Kim has an easier time because Jenn is clearly not in the condition that won 3 GS singles titles. If it gets to 10-10 in the third, it's Jenn who will crack this time. What Kim has to do is not get frustrated. With Kim, sometimes she falls into believing that 'be more aggressive' means 'hit harder'. With Kim, the 'be more aggressive' that works best is 'move FORWARD, stupid'. When she's going well, everything she does has an aggressive forwardness to it, even it she's not hitting hard. The trap for Kim is when Jenn gets in a groove and starts to overpower Kim. Kim has to weather the storm, and keep fighting it by continuing to move forward, so she's already on top of every short ball. Too often, Kim falls into a baseline slugging exchange. Look at her last match vs Venus. Venus got Kim into forward exchange and just rallied and Kim started hitting harder and harder and hit more and more errors.

Kim can be pulled out of her game by a clever opponent. 'Clever' is never how I've ever described Jenn's game.

Script 17B, with characters straight out of Centrasl Casting. 'This is savvy vet vs young upstart, on the most elite level in the game. Take one.'

Let's be honest. Kim is the least accomplished of the elite players. Also the youngest. And how much more perfect than she could we cast in the role of 'young upstart/elite'?

You can't cast Venus as 'savvy vet', cause you eventually have to cast a '#1 contender'. (Sports movies mostly being the same plot. Certainly if you get a sequel.)

Lindsay would be fine too, but Jenn comes with a pretty big fan base, important to TV. I'm not sure who's balls at ESPN she's got a string around, if Jenn's in a quasi-important match, they show it.

This could be a good match, but I don't see Jennifer going far enough outside her comfort zone to win.
What are you talking about when you say Jen never aims for the lines?!?

oddkayla
Jul 28th, 2003, 01:23 PM
She started in 1994, and was 21 when she won a grandslam in 2000. She was not a young upstart when she won a slam mind you! Kim is not an upstart anymore!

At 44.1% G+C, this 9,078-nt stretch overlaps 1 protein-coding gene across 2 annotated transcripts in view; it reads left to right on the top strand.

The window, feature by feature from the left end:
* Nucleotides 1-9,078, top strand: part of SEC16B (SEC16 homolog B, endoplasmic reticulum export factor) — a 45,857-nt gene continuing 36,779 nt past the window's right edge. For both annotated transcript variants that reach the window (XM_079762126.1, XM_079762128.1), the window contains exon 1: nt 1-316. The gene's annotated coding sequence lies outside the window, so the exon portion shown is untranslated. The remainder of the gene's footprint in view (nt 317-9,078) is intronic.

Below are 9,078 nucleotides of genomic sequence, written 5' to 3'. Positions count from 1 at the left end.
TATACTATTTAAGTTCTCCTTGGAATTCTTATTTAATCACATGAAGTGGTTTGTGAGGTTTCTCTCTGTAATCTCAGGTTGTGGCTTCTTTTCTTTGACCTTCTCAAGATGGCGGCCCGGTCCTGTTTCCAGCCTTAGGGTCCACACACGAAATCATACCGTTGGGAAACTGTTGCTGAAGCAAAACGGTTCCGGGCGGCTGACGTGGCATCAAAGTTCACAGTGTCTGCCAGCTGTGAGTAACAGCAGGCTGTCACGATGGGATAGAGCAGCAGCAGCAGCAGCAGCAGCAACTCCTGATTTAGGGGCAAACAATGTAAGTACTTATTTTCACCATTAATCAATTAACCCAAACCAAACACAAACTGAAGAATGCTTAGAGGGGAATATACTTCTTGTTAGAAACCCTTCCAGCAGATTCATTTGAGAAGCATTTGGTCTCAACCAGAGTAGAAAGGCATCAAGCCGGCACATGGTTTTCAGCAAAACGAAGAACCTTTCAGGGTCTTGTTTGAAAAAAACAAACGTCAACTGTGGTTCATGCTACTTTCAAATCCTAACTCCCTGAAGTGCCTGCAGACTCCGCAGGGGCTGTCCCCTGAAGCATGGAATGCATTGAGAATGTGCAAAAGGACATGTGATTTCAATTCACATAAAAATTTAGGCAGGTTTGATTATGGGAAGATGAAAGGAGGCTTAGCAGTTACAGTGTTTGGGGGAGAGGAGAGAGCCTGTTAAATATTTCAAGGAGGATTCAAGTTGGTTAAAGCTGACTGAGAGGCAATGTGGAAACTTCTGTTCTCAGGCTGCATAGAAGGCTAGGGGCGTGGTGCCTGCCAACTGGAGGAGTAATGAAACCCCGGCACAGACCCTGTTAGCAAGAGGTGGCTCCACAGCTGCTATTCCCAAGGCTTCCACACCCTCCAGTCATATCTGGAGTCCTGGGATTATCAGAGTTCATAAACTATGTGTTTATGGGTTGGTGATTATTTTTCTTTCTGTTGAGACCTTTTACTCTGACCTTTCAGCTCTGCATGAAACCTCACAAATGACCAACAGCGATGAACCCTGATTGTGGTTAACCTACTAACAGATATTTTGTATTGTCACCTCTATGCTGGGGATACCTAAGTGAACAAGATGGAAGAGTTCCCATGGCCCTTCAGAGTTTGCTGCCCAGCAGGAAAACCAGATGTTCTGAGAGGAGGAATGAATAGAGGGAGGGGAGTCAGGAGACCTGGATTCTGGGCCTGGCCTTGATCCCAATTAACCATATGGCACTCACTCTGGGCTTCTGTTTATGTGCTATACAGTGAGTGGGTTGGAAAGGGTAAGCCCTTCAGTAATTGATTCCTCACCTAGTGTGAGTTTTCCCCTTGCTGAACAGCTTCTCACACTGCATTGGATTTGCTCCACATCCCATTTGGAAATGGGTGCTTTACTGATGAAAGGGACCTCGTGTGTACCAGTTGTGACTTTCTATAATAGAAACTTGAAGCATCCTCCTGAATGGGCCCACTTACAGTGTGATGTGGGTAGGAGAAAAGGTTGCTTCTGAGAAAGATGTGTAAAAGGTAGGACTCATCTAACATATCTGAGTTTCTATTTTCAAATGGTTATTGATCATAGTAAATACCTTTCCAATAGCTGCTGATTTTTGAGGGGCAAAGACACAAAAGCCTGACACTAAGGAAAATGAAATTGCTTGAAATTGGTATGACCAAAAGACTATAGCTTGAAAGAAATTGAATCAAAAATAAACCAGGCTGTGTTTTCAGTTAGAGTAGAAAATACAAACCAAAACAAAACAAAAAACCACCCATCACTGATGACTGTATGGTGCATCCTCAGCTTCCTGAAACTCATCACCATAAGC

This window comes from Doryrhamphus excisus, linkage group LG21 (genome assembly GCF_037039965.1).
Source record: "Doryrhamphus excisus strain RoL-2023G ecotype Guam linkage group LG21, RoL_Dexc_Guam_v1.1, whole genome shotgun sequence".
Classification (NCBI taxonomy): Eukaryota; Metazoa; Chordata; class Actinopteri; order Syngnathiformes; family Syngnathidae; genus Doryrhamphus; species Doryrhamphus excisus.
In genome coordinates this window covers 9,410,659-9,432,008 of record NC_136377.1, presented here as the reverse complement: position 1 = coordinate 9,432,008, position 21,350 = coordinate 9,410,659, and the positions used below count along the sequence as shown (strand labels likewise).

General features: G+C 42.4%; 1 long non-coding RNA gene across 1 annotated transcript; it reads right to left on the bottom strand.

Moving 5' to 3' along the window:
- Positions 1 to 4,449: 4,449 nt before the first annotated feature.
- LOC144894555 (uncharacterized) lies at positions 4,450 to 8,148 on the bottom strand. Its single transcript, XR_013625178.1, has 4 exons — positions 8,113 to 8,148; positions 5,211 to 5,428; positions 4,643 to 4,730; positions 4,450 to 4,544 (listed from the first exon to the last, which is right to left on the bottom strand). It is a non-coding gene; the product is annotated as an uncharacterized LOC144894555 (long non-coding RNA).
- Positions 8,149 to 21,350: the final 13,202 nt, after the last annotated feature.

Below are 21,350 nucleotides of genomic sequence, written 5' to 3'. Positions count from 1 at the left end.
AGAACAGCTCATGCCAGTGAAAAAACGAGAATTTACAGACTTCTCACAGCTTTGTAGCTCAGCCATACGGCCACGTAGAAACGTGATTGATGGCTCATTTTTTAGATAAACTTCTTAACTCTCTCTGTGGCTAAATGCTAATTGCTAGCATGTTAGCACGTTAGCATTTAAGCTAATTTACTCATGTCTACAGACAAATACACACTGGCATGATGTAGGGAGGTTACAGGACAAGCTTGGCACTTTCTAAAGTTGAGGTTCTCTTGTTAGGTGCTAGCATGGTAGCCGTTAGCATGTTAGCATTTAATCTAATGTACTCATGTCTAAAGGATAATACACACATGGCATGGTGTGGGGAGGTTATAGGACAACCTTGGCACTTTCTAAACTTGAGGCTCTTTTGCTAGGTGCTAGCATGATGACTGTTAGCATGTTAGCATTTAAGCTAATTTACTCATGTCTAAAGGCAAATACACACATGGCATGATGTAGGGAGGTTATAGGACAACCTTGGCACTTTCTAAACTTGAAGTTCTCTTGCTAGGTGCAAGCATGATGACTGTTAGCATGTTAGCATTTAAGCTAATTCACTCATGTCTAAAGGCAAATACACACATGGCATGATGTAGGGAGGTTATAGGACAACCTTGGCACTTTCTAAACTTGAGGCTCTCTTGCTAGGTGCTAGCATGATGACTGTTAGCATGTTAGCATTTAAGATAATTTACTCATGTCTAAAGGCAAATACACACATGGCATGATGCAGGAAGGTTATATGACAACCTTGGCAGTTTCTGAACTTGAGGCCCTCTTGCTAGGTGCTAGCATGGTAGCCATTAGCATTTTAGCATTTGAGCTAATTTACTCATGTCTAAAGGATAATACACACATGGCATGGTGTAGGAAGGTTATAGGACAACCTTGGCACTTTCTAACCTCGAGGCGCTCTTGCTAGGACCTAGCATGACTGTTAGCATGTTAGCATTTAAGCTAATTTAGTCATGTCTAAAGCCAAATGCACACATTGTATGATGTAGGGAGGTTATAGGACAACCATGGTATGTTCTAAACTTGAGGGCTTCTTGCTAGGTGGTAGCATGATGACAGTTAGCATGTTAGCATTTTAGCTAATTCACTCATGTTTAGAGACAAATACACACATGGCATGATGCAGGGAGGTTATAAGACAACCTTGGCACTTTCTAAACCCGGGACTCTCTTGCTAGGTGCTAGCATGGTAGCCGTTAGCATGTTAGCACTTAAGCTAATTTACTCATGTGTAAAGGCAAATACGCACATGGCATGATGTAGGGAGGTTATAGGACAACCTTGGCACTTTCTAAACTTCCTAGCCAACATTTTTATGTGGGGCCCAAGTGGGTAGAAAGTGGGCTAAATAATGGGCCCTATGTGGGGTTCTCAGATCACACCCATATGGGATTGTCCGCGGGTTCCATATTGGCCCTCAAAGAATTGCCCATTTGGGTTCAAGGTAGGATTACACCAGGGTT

Volcana
Jul 28th, 2003, 02:15 PM
What are you talking about when you say Jen never aims for the lines?!?

Watch Jenn at the beginning of every match. Even when she tries to hit winners, the ball usually bounces a couple feet from the sidelines, and a couple feet from the baseline. Often, she just retruns with pace down the middle. Only if this tactic fails will Jenn starts aiming AT the lines, not inside them. And she gets a lot of errors doing it, since it's not her normal game. Kim's a HORRIBLE opponent for Jenn, now that Kim seems to have her nerves in order.

Kim beats Jenn on cardio, and will cheerfully engage in 20 and 30 shot rallies, as long as she isn't down more than one break. Further, Kim is often jsuttrying to return with depth. Inevitably, in a matchup of these styles, the player with inferior conditioning will be forced to attempt difficult winners. By the third set yesterday, Jenn was forced into attempting difficult winners, most of which she missed.

DEETHELICK
Jul 28th, 2003, 08:34 PM
I thought Jennifer was very aggressive yesterday.

Moving forward, coming to net, volleying, drop-shotting and hitting some monster shots.

It was pretty obvious who was producing the pace. What I was surprised about was how Jen was returning and the fact that she was hitting BH DTL as an offensive tactic.

Jen's conditioning lost her the match, in addition to Kim starting the 3rd set superbly and Jen losing a bit of focus, which you can't do against an elite player in the 3rd set of a final.

Damn Jenny, SOOOO close!

alfajeffster
Jul 28th, 2003, 08:38 PM
She started in 1994, and was 21 when she won a grandslam in 2000. She was not a young upstart when she won a slam mind you! Kim is not an upstart anymore!

She won a Major, not a Grand Slam.

bandabou
Jul 28th, 2003, 08:45 PM
Venus wasn´t 21 when she won her first GS. She just became 20 and then she took the field by storm! 34 match winning streak, 2 GS´s and Olympic gold! Can Kim do this?! uuuuhhhmmm.....I would like to see Venus in her half at the Open, just to see Venus wipe the floor with her!

villa
Jul 28th, 2003, 09:47 PM
Jen reminds of martina hingis style of play agianst the williams from 2000 onwards- all she she does is hit the the ball hard down the middle and hope her opponent missses most of the time- she never dictates ralleys or goes for the outright winner instead perfering to run side-to-side being yo-yoed, hitting the ball down the middle....
She's not going to beat many top players playing like this unless their really off-
this is a a reason why she always end up loosing in 3-sets, top players can go through games where the loose their range and jen capitalizes on this by playing riske free tennis and wins the set-however as soon as players find their range she's toast-ala all her matches with serena are like this- as soon as serena stops missing shots- jen looses..